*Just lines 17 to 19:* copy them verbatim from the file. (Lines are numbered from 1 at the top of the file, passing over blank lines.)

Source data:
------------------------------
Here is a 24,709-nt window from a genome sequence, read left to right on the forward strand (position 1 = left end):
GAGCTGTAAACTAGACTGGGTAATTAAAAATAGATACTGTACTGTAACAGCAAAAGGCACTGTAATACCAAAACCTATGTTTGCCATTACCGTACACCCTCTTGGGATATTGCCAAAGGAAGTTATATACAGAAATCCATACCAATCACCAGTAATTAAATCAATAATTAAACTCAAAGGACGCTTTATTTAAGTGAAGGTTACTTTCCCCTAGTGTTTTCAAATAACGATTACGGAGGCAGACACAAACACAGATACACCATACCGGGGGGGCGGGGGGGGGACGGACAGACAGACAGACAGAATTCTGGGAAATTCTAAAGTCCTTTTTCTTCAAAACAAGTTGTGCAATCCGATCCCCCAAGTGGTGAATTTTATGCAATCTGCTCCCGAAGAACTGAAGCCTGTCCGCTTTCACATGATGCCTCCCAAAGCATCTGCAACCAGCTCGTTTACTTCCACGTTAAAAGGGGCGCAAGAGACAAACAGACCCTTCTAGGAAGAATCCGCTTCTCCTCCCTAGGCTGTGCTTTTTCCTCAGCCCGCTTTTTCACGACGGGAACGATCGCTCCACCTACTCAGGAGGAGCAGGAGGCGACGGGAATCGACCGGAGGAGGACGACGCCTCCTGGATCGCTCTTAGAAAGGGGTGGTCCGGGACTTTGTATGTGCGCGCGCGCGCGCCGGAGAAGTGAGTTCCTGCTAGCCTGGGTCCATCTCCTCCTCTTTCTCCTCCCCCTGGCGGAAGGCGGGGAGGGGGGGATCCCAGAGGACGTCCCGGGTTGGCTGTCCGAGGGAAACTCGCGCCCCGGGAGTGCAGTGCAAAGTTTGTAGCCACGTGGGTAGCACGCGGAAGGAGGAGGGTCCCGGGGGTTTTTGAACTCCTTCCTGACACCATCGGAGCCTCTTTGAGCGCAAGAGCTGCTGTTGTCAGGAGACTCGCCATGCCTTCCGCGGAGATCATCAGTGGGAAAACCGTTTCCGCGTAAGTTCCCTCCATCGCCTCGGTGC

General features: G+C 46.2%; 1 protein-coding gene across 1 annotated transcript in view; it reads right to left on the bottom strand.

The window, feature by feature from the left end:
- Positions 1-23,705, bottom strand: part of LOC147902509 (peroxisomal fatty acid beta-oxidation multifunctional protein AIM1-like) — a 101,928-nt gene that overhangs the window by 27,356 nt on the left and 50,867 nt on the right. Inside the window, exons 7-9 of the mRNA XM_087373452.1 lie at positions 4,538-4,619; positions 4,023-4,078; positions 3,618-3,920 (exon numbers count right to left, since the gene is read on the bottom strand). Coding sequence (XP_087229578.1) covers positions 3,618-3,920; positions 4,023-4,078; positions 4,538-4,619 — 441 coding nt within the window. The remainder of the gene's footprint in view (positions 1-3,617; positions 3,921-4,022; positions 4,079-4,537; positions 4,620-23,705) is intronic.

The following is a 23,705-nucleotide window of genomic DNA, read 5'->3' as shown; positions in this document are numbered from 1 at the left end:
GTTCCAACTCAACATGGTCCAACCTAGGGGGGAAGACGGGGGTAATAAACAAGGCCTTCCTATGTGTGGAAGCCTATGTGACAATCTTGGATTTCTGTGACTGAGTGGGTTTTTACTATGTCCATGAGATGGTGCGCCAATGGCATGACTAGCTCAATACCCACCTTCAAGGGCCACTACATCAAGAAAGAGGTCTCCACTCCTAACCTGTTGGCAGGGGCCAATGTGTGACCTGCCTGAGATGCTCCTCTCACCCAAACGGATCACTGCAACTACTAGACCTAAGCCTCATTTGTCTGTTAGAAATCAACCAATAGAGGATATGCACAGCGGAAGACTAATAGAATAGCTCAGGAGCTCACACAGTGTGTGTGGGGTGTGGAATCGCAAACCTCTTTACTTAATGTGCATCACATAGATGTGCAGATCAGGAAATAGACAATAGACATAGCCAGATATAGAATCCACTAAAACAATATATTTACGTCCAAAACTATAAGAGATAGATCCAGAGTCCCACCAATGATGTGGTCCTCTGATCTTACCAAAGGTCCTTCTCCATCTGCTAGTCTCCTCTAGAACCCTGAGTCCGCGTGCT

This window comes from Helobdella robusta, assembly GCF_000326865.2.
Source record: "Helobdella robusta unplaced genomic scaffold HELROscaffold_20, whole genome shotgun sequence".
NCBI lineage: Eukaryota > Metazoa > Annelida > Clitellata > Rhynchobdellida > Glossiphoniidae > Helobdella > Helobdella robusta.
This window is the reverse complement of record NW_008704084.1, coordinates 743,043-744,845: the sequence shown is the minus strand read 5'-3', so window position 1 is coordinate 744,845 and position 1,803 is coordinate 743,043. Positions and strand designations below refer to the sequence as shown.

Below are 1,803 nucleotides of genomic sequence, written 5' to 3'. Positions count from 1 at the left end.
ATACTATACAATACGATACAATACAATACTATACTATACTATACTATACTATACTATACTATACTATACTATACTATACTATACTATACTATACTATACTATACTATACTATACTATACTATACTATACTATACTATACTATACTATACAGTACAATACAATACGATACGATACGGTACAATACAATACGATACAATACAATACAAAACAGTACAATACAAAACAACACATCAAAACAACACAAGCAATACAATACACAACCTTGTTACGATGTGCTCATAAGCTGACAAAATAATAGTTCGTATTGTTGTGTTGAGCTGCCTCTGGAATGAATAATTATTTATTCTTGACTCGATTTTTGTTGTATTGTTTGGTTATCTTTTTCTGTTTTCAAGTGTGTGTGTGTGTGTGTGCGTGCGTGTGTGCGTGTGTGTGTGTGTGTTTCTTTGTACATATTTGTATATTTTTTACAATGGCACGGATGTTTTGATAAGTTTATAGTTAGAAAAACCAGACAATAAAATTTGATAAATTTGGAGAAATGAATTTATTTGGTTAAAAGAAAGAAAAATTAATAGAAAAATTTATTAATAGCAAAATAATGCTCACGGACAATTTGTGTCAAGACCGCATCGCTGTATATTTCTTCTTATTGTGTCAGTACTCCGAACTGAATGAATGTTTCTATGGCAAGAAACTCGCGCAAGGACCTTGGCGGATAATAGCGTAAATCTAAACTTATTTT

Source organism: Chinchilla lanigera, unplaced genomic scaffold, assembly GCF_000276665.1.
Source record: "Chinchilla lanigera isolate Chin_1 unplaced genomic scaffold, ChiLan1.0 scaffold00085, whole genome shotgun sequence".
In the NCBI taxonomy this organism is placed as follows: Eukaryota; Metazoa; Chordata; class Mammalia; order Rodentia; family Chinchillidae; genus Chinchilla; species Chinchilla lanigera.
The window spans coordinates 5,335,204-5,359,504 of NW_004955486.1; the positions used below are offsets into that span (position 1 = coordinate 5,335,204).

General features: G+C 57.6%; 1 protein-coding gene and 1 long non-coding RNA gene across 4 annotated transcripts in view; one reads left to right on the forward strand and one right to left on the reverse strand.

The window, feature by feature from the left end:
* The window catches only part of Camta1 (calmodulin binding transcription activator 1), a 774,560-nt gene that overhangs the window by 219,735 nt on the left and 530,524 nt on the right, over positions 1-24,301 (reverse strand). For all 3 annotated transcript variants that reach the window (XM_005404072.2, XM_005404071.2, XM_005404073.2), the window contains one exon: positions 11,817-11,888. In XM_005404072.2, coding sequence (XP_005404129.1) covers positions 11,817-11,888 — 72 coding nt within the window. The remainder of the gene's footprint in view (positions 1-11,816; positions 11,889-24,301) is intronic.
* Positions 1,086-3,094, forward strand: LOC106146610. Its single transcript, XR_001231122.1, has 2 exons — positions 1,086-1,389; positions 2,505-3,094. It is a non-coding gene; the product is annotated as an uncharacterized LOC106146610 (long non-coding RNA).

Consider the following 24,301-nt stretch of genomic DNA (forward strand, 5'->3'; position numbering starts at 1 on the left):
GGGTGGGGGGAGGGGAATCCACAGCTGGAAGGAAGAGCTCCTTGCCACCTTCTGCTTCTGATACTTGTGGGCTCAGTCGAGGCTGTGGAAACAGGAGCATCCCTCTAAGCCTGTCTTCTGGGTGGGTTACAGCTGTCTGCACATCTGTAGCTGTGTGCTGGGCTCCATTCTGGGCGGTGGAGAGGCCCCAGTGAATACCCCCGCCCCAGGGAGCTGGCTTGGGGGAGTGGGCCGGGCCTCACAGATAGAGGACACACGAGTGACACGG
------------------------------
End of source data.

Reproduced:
The window spans coordinates 5,335,204-5,359,504 of NW_004955486.1; the positions used below are offsets into that span (position 1 = coordinate 5,335,204).

General features: G+C 57.6%; 1 protein-coding gene and 1 long non-coding RNA gene across 4 annotated transcripts in view; one reads left to right on the forward strand and one right to left on the reverse strand.

The window, feature by feature from the left end: